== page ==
neural networks

July 12, 2019
 

Paradromics Inc.,* Austin, Texas, is being awarded a contract option in the amount of $8,275,758 from a previously awarded cost type of contract. Support includes development of a neural interface system capable of performing continuous, simultaneous full-duplex (read and write) interaction with at least one thousand neurons in regions of the human sensory cortex. The option builds on the designs and prototypes developed from the base award, and provides in vivo animal testing and human studies. The option has a one-year period of performance from July 12, 2019, through July 11, 2020. Work will be performed at the contractor's facilities in Austin, Texas.

May 15, 2019
By George I. Seffers
From l-r, Mathew Gaston, director of the Emerging Technology Center at the Carnegie Mellon University Software Engineering Institute, Stephen Wallace, DISA’s systems innovation scientist with the Emerging Technology Directorate, and and Fletcher Previn, chief information officer at IBM Corp., discuss artificial intelligence during a session of TechNet Cyber. Photo by Michael Carpenter

Asked which technology will be most critical to artificial intelligence in the coming years, experts agree: artificial intelligence, hands down.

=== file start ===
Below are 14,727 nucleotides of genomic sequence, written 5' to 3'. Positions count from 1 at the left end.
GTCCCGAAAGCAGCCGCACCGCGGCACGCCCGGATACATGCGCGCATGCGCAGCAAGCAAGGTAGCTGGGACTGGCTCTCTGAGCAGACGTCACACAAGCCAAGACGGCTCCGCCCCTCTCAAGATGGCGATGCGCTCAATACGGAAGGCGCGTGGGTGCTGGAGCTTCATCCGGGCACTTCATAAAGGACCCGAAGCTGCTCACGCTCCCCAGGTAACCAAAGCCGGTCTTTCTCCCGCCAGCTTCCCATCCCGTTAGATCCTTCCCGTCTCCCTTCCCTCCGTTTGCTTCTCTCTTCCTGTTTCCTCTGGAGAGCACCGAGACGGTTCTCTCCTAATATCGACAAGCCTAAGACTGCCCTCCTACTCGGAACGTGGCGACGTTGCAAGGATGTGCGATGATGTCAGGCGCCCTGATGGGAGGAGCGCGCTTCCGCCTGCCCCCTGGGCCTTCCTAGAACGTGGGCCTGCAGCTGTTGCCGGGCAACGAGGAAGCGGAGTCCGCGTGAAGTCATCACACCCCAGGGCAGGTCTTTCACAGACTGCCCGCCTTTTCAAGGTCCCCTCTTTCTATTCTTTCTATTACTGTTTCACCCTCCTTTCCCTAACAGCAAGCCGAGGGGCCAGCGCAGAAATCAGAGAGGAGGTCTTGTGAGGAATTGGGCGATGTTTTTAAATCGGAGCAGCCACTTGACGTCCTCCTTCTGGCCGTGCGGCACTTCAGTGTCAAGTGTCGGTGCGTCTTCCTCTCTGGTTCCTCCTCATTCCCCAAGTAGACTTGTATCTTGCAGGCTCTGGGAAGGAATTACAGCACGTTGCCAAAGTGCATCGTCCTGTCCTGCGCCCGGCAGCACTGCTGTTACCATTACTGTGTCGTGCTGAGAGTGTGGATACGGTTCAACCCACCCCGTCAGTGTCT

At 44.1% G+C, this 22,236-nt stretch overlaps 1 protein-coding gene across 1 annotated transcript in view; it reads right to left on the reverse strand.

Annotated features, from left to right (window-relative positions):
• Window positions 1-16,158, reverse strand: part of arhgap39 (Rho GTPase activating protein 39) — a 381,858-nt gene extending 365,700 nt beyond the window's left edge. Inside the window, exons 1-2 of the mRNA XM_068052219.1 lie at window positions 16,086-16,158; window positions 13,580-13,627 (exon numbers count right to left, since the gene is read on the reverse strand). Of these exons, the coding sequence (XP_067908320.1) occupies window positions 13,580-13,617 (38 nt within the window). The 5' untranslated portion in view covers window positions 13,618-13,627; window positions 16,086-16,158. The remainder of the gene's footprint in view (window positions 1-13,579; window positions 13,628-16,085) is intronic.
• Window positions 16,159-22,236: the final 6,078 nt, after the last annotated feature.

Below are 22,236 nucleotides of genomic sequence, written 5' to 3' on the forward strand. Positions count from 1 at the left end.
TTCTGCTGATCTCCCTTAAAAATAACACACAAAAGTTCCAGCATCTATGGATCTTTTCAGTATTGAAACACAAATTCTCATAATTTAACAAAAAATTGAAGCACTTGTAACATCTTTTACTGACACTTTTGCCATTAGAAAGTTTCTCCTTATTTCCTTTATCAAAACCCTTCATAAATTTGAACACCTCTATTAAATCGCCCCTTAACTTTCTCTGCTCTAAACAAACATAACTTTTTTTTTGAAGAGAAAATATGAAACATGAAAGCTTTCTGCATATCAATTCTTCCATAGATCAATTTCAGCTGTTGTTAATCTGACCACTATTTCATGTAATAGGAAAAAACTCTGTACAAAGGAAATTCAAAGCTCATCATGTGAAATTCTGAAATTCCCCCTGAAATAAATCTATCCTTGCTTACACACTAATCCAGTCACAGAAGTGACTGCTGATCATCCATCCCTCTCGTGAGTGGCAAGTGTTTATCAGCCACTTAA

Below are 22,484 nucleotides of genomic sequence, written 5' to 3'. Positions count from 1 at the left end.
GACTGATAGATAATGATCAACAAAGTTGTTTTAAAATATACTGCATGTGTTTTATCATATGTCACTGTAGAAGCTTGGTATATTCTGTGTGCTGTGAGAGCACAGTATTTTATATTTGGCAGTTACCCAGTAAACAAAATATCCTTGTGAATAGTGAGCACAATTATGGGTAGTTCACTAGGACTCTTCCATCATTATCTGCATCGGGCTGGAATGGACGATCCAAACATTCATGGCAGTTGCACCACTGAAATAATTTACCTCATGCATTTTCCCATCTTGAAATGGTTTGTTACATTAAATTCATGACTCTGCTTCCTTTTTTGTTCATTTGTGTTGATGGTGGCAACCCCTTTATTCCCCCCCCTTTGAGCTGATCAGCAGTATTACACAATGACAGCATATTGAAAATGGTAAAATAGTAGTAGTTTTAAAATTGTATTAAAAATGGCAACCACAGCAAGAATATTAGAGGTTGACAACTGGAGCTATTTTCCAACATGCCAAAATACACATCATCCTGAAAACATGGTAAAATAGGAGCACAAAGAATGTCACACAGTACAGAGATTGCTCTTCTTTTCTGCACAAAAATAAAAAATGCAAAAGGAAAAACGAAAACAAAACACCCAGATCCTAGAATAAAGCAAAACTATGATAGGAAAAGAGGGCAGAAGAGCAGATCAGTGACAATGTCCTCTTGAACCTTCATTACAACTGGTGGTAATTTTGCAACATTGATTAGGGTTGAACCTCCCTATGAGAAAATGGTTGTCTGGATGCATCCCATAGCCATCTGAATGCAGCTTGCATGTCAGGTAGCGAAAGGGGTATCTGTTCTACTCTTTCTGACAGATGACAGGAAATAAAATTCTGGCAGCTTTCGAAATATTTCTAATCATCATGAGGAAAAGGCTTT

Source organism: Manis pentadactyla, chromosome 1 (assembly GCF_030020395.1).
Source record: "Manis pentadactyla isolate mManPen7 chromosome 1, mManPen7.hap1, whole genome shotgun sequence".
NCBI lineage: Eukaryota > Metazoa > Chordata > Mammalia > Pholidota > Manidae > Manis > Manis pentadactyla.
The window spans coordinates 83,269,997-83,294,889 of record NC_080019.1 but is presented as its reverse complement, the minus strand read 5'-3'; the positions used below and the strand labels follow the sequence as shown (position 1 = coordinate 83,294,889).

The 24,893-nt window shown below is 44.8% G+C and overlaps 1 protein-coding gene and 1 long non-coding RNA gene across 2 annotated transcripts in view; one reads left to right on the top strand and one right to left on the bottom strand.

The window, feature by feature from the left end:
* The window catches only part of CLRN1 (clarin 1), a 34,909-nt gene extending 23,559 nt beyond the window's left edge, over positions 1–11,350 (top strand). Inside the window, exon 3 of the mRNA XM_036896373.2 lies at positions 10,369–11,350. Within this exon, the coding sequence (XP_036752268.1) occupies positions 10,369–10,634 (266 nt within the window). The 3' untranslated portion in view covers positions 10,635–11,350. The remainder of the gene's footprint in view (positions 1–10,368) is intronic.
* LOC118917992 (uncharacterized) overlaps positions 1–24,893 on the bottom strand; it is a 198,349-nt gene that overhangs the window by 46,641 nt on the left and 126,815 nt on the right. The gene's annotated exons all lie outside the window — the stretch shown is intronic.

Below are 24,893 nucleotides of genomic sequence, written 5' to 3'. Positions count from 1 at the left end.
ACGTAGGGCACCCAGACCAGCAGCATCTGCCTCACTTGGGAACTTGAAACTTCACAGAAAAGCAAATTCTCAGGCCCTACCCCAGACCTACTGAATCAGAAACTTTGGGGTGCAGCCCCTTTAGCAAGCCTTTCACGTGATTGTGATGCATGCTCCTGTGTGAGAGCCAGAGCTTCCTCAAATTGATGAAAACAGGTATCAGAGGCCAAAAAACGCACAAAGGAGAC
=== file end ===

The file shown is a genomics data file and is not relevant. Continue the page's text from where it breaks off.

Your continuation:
Two experts from academia and industry—Mathew Gaston, director of the Emerging Technology Center at the Carnegie Mellon University Software Engineering Institute, and Fletcher Previn, chief information officer at IBM Corporation—participated in a fireside chat at the AFCEA TechNet Cyber 2019 conference and predicted artificial intelligence will be the number one technology most critical to national security in the next several years.

December 1, 2018
By Kimberly Underwood
The U.S. Naval Research Laboratory’s (NRL’s) work on adjusting how artificial neural networks learn aims to improve the manipulation capabilities of robots.  ktsdesign/Shutterstock

YouTube videos of robots running and jumping can be pretty persuasive as to what autonomous technologies can do. However, there is a large gap between robots’ locomotion and their ability to handle and move objects in their environment. Programs at the U.S. Naval Research Laboratory are examining how to close this capability gap and improve the functionality of robots and other autonomous systems.

Autonomous capabilities have advanced, especially in the last 10 years, but robots still have a hard time performing ad hoc motions, particularly manipulative movements using a robotic arm or hand, says Naval Research Laboratory (NRL) roboticist Glen Henshaw.